The older we get, the more likely we are to fall. Local doctors and therapists have forged an unusual arrangement to prevent that from happening.
Two years ago, the Louisiana Ear, Nose, Throat and Sinus practice bought the Baton Rouge location of FYSICAL physical therapy.
The partnership reflects the growing need for treating balance issues in older people, said Dr. Ryan Boone, one of the LENTS physicians.
“From a physician’s standpoint, we see lots and lots of people with balance problems, vertigo, complex inner-ear issues, but for every one of those that we see, we probably see 10 to 20 folks who are getting older and having the beginning of some balance issues, and they’re seeing the consequences,” Boone said. “They’re stumbling more often or even falling. It’s just a huge population that needs help.”
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Balance tends to get worse in older adults for several reasons: Eyesight, the inner ear, the balance portion of the brain and nerve feedback from joints and extremities all deteriorate with age, Boone said.
While age-related muscle loss also plays a part, ENTs like Boone deal primarily with the other issues.
Also, COVID-19 has caused many seniors to skip visits to their doctors, who might diagnose balance issues, and to become more sedentary in general.
One in four Americans age 65 and older fall each year, Boone said.
“If you’re indoors sitting in your recliner and you’re over the age of 65, your balance system is going to suffer, particularly when that gets drawn out over 12 to 18 months like we’ve seen with this pandemic,” he said.
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Physical therapy is often prescribed to help patients overcome those issues, and FYSICAL, a national chain of therapy centers, makes balance treatment one of its primary focuses. FYSICAL therapists all have certifications specific to treating balance, said Amy Moore, clinical director at the Baton Rouge location.
“It’s hugely different,” Moore said. “I’ve been a physical therapist for the past seven years, and the past two have been as a vestibular specialist at this particular FYSICAL, and I thought I could do balance but I really couldn’t.”
FYSICAL has a computerized dynamic posturography machine that helps diagnose which factors are causing a patient’s balance problems. During therapy, patients wear harnesses that are attached to ceiling rails which allows them to move around without falling. That allows therapists to push patients to the limits of their balance without risking injury.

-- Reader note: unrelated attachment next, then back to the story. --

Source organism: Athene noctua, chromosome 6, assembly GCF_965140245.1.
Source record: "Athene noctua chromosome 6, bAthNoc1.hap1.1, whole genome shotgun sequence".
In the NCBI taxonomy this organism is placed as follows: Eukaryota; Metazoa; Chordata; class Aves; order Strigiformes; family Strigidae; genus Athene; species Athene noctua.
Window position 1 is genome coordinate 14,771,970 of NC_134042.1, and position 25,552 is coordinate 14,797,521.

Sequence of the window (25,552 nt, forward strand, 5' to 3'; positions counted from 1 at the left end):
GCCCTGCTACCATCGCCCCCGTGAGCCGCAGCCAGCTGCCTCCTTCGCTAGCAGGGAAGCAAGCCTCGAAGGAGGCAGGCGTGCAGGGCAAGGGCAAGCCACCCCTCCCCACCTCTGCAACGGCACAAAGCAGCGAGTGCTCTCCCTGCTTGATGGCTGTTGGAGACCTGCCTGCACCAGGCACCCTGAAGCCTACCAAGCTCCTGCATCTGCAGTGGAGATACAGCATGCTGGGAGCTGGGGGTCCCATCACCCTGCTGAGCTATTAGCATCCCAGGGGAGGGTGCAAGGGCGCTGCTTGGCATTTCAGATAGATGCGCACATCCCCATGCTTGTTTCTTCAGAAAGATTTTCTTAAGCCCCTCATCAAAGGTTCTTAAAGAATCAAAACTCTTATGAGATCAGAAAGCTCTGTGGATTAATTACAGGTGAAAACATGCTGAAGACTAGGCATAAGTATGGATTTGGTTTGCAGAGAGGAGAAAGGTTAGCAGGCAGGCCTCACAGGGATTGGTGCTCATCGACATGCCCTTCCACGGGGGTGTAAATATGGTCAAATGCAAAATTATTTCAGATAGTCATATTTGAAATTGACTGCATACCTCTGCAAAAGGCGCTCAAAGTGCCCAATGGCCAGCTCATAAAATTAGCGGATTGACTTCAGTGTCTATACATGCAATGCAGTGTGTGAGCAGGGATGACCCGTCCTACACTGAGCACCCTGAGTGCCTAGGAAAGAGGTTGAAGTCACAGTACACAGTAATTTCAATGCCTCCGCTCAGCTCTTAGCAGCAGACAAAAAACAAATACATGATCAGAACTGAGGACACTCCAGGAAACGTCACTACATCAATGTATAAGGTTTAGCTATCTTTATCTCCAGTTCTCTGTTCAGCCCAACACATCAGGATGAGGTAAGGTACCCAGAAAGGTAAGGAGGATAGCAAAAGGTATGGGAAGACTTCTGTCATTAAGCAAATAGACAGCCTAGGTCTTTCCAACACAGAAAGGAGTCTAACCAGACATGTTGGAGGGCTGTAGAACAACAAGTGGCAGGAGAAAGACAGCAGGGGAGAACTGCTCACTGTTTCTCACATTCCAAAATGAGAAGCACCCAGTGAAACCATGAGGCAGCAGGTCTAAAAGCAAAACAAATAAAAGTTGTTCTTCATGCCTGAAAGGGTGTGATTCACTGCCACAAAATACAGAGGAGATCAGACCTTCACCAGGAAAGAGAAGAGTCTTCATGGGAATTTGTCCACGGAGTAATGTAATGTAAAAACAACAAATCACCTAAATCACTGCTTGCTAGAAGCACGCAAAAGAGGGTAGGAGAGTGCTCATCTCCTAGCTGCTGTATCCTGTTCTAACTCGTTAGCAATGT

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Nelson Bergeron, 82, lost hearing in his right ear in mid-August, and he became so dizzy he couldn’t walk. After seven weeks of therapy, he said he can walk with a cane and sometimes unassisted. His dizziness has mostly disappeared.
“A couple of times I would lose my balance and the harness would keep me up,” Bergeron said.
Boone encourages seniors to seek a medical assessment of their balance systems.
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“We so often see people who say, ‘I’m only 65’ or ‘I’m only 70, and, yeah, I’m stumbling a little more than I did and I’m off-kilter, but I’m not falling and I’m still in great health,’” Boone said. “They don’t recognize that it’s a cumulative problem, and the earlier that we’re addressing it, the better long-term success we’re going to have at preventing the big fall and the big risks.”
Tips to help keep from falling
“There are so many simple things we can build just into the course of our everyday lives to challenge and continue to train these muscles and these nerves and this portion of our brain, our inner ear and our eyes to try to maintain balance,” said Dr. Ryan Boone. “It’s just like hearing: You don’t wait until you’re stone deaf to go get some help with hearing aids. With vision, you don’t wait until you’re completely blind. It’s the same way with balance. You don’t wait until you’re so bad off that you’re falling and you’re literally having a hard time getting from the chair to the bathroom. Preventative maintenance is key.”
Boone and physical therapist Amy Moore offer these tips:
Work on your fitness: Building or maintaining strength is a good long-term strategy for seniors.
Resistance or strength training — Physical exercises often associated with the use of weights, or training techniques such as calisthenics or isometrics.
Walk outside — A moving horizon challenges the balance system
Incorporate balance exercises:
Stand at the base of a stairwell and alternate tapping the lowest stair with each foot while keeping your posture upright.
When walking outside, turn your head from side to side and up and down while maintaining a straight posture.
Stand with your feet together, close your eyes and turn your head 10 times to either side and 10 times up and down.